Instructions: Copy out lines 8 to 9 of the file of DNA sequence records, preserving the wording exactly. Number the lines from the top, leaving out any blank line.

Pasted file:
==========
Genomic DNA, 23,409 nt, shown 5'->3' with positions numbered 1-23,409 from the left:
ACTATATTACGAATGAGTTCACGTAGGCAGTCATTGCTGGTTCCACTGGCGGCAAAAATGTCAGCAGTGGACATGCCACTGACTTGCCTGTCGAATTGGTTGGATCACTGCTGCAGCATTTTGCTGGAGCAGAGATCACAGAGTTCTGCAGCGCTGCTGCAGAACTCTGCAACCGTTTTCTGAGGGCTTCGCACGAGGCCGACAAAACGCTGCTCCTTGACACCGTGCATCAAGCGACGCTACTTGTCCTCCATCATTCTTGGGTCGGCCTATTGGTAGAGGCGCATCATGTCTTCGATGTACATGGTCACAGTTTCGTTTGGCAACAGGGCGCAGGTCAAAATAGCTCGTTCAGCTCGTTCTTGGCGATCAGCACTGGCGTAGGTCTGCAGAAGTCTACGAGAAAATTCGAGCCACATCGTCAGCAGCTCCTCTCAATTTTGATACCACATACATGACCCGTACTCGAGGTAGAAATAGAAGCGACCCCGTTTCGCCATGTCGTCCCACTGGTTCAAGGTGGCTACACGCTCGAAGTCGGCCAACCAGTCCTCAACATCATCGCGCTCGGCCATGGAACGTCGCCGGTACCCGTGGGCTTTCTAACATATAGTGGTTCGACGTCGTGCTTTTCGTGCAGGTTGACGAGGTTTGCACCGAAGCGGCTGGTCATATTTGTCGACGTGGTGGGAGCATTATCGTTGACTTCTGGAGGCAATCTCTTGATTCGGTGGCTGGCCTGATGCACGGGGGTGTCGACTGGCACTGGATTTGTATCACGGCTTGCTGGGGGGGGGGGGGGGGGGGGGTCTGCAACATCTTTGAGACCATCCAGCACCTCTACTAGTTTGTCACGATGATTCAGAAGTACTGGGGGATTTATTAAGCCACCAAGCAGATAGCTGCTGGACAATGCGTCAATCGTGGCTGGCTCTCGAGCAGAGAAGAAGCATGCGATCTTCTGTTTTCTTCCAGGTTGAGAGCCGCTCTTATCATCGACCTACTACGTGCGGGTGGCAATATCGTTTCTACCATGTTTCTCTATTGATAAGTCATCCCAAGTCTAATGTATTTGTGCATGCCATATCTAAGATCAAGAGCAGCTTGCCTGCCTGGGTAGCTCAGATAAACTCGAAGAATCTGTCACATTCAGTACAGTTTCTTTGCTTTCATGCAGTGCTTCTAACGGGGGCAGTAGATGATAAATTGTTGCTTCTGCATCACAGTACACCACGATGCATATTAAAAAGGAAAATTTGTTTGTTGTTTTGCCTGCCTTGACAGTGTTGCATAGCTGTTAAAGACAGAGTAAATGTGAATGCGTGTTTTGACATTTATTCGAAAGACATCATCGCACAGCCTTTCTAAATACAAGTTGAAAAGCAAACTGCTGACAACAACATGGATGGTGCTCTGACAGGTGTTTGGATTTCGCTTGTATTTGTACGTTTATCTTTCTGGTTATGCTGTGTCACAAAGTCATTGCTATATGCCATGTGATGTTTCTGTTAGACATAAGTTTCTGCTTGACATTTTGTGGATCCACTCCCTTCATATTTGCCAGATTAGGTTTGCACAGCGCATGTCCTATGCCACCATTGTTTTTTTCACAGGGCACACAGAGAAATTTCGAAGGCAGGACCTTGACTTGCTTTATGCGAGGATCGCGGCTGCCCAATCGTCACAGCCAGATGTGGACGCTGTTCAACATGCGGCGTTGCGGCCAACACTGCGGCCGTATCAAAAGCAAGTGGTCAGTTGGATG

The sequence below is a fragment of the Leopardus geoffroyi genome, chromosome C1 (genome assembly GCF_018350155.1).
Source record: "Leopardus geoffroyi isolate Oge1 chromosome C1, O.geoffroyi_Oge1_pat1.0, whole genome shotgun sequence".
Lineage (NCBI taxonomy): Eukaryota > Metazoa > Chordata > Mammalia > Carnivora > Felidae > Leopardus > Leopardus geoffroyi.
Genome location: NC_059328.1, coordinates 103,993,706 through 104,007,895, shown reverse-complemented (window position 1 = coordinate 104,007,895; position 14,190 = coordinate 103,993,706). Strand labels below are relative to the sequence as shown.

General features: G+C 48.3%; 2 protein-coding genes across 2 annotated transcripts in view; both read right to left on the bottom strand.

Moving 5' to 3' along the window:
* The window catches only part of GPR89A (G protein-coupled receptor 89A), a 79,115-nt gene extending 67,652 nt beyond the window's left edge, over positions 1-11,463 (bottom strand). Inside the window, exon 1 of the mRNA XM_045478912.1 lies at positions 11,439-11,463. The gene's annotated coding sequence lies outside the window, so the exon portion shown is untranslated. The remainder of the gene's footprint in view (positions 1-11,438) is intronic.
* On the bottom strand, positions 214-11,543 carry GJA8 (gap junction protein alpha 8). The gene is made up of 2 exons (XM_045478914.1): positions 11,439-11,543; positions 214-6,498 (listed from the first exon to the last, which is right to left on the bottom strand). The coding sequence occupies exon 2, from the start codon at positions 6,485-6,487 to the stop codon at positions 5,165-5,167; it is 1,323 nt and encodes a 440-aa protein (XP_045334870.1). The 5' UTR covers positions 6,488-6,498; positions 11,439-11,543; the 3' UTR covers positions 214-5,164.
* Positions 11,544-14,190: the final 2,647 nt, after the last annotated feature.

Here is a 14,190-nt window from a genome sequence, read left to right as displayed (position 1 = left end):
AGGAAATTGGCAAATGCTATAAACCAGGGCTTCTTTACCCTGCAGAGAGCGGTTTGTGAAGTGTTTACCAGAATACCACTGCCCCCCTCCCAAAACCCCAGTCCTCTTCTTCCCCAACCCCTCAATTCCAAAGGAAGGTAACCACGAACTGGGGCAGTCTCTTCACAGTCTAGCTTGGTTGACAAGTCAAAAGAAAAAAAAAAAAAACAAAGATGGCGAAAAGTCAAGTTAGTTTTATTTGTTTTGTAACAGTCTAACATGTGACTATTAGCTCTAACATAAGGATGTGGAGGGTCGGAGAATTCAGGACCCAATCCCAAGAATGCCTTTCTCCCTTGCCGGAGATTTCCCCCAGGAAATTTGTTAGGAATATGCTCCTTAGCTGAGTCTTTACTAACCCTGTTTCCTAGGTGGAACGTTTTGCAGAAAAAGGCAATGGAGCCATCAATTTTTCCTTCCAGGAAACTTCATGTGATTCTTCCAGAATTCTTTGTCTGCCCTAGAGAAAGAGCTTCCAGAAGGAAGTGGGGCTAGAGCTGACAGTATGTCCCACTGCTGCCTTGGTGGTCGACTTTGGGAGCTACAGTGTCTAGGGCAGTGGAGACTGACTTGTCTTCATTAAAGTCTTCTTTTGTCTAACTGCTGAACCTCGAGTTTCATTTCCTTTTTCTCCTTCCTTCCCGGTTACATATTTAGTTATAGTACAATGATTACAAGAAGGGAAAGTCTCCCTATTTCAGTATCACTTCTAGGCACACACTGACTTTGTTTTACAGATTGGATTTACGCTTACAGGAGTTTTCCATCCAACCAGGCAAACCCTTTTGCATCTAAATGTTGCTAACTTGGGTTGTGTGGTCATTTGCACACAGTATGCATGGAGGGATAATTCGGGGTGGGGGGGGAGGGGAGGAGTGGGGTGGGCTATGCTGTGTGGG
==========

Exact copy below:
Moving 5' to 3' along the window:
* The window catches only part of GPR89A (G protein-coupled receptor 89A), a 79,115-nt gene extending 67,652 nt beyond the window's left edge, over positions 1-11,463 (bottom strand). Inside the window, exon 1 of the mRNA XM_045478912.1 lies at positions 11,439-11,463. The gene's annotated coding sequence lies outside the window, so the exon portion shown is untranslated. The remainder of the gene's footprint in view (positions 1-11,438) is intronic.